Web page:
My First Few Days As A Junior Web Developer

After 2 years of studying/coding (with a couple very half-hearted years before that), a portfolio, a handful of websites, 100+ job applications and one interview (in a pub), I am now a junior web developer by profession.

I’ll do a separate blog post shortly on how I got the job. This is the summary of the first couple of days – clearly I’m only writing about my experience and it may be entirely different to other junior web developer’s first days.

I was employed mainly for my CSS skills, though PHP is probably the second-most important coding aspect of the job. And when I was interviewed, I knew nothing about it. My JavaScript is ok – good for a beginner, so that should stand me in good stead in terms of the functionality of how PHP is structured.

Just around the corner from my house, I saw this large discarded stuffed horse on a mattress. I took this as a good sign.

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My first day started with the usual welcome, installing of programs and getting a feel of them. Slack, Git and Sublime Text were all new to me – Sublime Text isn’t so different from Brackets that I use at home as my main text editor so that was fine.

Slack is very self-explanatory – a kind of collaborative e-mail/messenger for those not in the know. Git had previously seemed mysterious with its pull/push/commit stuff but was relatively straight-forward to learn. Again, for those not in the know, it is a popular form of version control – whereby multiple people can work on a file, and changes are continually merged (when the user chooses) and the most useful part is that you can delete certain changes that you have committed – ie if you fuck something up you can just delete that particular change or two.

Once we’d had a quick visit to the pub (cherry juice only), I was tasked with some simple amendments on an existing website – changing positions,for example. And it was all going so well.

Then I was offered something more complex. I accepted with relative gusto. It was a re-writing of the styling and positioning of various elements which depended on each other, not at all helped by the background image being inline-styled. I played around before lunch, committed some changes and then had to have a break.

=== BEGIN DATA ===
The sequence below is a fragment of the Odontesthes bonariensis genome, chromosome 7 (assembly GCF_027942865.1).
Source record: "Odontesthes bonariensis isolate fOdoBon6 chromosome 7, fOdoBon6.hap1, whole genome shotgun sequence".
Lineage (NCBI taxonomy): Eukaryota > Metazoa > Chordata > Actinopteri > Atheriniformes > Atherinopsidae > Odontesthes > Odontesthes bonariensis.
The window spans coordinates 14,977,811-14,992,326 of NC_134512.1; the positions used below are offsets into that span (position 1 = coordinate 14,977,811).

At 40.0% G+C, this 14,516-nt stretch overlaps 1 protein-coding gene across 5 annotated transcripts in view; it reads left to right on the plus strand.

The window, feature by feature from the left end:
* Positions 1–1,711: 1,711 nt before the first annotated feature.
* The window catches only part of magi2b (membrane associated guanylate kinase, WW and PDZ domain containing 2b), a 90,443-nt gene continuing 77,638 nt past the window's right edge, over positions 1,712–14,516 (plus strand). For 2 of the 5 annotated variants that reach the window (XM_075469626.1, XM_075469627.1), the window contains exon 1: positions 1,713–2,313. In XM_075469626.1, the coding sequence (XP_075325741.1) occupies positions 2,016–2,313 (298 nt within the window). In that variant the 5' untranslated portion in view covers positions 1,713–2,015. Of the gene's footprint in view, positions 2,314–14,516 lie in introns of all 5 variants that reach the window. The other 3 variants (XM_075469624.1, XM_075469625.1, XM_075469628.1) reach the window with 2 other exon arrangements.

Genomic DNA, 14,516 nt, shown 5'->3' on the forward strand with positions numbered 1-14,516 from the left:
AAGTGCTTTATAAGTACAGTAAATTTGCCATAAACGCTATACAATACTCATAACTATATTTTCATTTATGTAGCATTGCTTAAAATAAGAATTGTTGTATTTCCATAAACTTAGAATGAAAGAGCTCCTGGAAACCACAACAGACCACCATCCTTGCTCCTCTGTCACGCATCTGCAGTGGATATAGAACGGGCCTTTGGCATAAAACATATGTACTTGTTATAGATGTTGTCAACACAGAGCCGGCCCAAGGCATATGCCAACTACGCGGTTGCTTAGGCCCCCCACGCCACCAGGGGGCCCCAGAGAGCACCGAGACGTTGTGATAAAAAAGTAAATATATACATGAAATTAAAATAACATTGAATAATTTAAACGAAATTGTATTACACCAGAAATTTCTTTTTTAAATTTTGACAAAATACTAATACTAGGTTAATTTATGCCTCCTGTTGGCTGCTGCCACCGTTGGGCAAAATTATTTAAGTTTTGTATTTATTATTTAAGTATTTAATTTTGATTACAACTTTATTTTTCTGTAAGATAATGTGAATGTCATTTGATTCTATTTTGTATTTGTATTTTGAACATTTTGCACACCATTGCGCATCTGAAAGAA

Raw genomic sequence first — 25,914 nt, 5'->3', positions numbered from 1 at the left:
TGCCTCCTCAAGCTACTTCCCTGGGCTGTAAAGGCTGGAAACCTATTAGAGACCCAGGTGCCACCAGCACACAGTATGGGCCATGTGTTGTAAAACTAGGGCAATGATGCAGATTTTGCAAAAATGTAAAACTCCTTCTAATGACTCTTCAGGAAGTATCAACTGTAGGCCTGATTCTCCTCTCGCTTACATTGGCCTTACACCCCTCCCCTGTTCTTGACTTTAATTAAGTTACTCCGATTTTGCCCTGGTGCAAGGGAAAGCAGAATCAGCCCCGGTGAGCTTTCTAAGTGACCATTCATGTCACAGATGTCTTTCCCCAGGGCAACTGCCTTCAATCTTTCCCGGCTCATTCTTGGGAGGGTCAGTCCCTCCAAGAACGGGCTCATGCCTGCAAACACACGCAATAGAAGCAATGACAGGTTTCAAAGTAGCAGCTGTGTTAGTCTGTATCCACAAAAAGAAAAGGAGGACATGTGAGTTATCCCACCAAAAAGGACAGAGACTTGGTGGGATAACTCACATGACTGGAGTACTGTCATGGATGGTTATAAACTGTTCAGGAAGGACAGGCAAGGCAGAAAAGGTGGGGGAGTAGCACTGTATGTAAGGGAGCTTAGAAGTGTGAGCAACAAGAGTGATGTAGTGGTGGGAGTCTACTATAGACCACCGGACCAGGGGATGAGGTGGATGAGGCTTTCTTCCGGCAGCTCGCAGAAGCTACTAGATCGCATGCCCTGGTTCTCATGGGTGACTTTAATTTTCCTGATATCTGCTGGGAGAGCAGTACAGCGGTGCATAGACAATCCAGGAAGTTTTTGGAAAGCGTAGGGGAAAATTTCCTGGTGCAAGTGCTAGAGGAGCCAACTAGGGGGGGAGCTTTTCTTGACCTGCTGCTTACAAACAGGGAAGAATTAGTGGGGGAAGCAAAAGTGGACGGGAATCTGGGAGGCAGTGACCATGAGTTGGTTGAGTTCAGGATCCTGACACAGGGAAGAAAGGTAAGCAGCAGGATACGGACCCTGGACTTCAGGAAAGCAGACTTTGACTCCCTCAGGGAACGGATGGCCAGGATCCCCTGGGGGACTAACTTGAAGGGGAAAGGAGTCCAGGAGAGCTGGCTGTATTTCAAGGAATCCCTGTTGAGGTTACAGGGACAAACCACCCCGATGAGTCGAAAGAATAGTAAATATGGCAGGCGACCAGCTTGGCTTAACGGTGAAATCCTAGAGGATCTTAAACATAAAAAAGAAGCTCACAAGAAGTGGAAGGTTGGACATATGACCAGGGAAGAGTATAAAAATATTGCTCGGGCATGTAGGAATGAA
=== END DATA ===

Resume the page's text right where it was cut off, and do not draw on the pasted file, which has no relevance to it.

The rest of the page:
During the afternoon I continued with this task and managed to get the mobile-styling spot on, almost, but it was going from bad to worse on tablet/desktop. I didn’t get chance to finish before we went to the pub. For a beer this time. A well-deserved beer.

The next morning, I was utterly stumped – I couldn’t work out what I needed to undo from the day before as some changes needed reversing, and my inspect element tool (to the non-coders, it allows you to right-click any page and change the styling temporarily, until you press refresh) was not working. I couldn’t understand why. It was a bit of a disaster and although difficult should not have been this difficult. I asked my employer to reverse all my changes. I felt pretty dumb.

Thankfully, my new employers are patient, welcoming, friendly and occasionally fun – they understood, reversed all my changes and then I proceeded to try again in a more logical top-to-bottom order – instead of mobile-to-desktop as I had first attempted.

All good. But by late afternoon I was completely stumped on a pricing table task – and I still have no idea why it is behaving as it is. I’ve tidied it up as best as possible – it works and is an improvement but it has too much space on tablet.

I have only been tasked with CSS (styling) amendments so far and they have been impressed with my work – they thought I would still be at this point early next week. PHP comes tomorrow – and that will be a different challenge altogether.

On a Friday too.

It has been a very pleasant change to have a job I find interesting and challenging, not to mention working in a pleasant office with some form of air conditioning. Oh and I can wear shorts – I haven’t quite got the shortest shorts out yet – that might have to wait until next week. Or maybe just until next summer.

At times it has been easy – at other times frustrating – but that is coding for you – if you don’t like the eureeka moments after 2 hours of trying to work something out then you shouldn’t really be coding.

I’ve learnt more this week than in the previous four years in my old accounting job.

Really looking forward to the point where I am creating corporate websites from scratch.